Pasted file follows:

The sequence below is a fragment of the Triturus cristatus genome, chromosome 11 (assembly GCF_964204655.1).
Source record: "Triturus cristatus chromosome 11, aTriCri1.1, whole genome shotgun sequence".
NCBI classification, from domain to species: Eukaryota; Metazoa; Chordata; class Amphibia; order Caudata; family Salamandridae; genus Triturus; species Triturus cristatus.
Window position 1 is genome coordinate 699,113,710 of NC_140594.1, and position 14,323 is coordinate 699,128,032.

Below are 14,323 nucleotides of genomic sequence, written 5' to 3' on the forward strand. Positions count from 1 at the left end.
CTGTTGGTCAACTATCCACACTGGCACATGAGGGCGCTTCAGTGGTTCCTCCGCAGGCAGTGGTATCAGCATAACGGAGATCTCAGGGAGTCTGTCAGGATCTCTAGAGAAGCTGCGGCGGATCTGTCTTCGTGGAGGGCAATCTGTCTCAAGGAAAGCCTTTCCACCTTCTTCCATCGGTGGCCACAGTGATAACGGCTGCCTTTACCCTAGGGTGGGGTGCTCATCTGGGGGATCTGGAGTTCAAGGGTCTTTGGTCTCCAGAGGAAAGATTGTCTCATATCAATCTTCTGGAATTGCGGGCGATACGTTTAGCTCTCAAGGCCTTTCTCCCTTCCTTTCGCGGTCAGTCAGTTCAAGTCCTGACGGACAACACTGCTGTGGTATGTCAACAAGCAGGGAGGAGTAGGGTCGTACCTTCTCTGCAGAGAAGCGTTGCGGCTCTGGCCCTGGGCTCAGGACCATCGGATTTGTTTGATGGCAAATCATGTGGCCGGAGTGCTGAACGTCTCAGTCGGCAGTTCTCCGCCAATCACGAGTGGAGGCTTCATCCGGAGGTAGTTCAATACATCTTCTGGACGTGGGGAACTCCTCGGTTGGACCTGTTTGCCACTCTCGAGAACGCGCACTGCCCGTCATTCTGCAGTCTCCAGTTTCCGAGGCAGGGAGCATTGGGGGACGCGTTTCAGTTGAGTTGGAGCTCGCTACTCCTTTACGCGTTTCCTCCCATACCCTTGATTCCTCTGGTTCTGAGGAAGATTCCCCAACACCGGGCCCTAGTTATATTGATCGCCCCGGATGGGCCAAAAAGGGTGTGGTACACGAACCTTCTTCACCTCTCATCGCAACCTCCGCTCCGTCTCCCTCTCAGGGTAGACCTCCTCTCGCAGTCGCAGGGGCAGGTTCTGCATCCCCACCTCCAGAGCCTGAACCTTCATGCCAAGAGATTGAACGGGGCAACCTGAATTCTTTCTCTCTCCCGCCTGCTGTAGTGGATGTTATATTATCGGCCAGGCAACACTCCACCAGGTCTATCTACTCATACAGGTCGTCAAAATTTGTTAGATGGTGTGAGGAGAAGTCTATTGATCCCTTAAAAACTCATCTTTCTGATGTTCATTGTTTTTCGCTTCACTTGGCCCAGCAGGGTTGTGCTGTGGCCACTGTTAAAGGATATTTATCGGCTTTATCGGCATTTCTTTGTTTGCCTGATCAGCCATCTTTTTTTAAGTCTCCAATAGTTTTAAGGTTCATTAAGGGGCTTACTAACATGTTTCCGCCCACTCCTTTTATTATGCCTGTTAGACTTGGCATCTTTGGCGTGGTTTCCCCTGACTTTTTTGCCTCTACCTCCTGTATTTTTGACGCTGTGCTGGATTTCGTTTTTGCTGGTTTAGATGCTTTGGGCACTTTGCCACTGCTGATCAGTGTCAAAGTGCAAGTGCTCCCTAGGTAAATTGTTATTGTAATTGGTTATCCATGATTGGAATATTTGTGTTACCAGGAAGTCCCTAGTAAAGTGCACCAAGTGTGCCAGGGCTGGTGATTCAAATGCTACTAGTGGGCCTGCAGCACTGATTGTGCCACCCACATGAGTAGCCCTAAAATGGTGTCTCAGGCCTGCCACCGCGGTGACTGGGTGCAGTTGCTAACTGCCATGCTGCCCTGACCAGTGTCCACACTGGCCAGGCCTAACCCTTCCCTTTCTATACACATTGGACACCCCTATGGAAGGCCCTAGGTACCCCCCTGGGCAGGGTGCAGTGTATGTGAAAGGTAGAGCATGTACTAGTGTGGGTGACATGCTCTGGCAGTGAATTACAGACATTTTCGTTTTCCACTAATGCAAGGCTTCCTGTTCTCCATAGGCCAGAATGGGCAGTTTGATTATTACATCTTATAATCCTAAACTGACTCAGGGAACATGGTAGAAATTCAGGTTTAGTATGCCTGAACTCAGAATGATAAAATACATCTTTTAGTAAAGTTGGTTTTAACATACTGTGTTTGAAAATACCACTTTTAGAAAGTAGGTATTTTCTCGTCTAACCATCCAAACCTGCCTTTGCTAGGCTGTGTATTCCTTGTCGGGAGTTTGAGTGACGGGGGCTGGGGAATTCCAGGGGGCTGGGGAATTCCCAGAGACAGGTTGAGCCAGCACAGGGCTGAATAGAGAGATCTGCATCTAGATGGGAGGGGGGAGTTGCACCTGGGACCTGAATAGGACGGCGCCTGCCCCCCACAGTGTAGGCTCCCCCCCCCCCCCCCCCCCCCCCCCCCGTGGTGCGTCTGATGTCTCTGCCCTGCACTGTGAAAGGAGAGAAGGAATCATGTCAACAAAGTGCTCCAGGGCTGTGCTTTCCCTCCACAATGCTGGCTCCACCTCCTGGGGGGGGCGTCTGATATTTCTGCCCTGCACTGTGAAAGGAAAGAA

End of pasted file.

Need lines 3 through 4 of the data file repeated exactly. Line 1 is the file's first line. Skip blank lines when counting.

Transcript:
NCBI classification, from domain to species: Eukaryota; Metazoa; Chordata; class Amphibia; order Caudata; family Salamandridae; genus Triturus; species Triturus cristatus.
Window position 1 is genome coordinate 699,113,710 of NC_140594.1, and position 14,323 is coordinate 699,128,032.